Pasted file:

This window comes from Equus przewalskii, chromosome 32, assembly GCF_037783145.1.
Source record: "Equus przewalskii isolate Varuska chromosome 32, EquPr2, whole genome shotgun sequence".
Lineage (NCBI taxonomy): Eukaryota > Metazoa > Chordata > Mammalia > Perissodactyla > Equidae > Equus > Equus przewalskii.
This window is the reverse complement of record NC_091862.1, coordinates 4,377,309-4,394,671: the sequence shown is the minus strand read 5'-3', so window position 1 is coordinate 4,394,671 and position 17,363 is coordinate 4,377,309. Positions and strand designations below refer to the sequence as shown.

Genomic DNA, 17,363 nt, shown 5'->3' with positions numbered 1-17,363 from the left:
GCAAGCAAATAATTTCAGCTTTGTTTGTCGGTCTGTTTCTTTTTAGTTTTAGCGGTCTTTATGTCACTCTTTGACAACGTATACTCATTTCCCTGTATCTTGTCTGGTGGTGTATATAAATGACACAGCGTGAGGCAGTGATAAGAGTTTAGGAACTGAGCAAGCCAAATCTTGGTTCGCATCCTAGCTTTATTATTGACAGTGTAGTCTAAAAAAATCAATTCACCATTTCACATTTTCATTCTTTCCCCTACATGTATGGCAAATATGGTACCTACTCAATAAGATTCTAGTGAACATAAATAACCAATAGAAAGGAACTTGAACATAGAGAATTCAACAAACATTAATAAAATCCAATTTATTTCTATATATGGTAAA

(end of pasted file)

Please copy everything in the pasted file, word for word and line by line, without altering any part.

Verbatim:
This window comes from Equus przewalskii, chromosome 32, assembly GCF_037783145.1.
Source record: "Equus przewalskii isolate Varuska chromosome 32, EquPr2, whole genome shotgun sequence".
Lineage (NCBI taxonomy): Eukaryota > Metazoa > Chordata > Mammalia > Perissodactyla > Equidae > Equus > Equus przewalskii.
This window is the reverse complement of record NC_091862.1, coordinates 4,377,309-4,394,671: the sequence shown is the minus strand read 5'-3', so window position 1 is coordinate 4,394,671 and position 17,363 is coordinate 4,377,309. Positions and strand designations below refer to the sequence as shown.

Genomic DNA, 17,363 nt, shown 5'->3' with positions numbered 1-17,363 from the left:
GCAAGCAAATAATTTCAGCTTTGTTTGTCGGTCTGTTTCTTTTTAGTTTTAGCGGTCTTTATGTCACTCTTTGACAACGTATACTCATTTCCCTGTATCTTGTCTGGTGGTGTATATAAATGACACAGCGTGAGGCAGTGATAAGAGTTTAGGAACTGAGCAAGCCAAATCTTGGTTCGCATCCTAGCTTTATTATTGACAGTGTAGTCTAAAAAAATCAATTCACCATTTCACATTTTCATTCTTTCCCCTACATGTATGGCAAATATGGTACCTACTCAATAAGATTCTAGTGAACATAAATAACCAATAGAAAGGAACTTGAACATAGAGAATTCAACAAACATTAATAAAATCCAATTTATTTCTATATATGGTAAA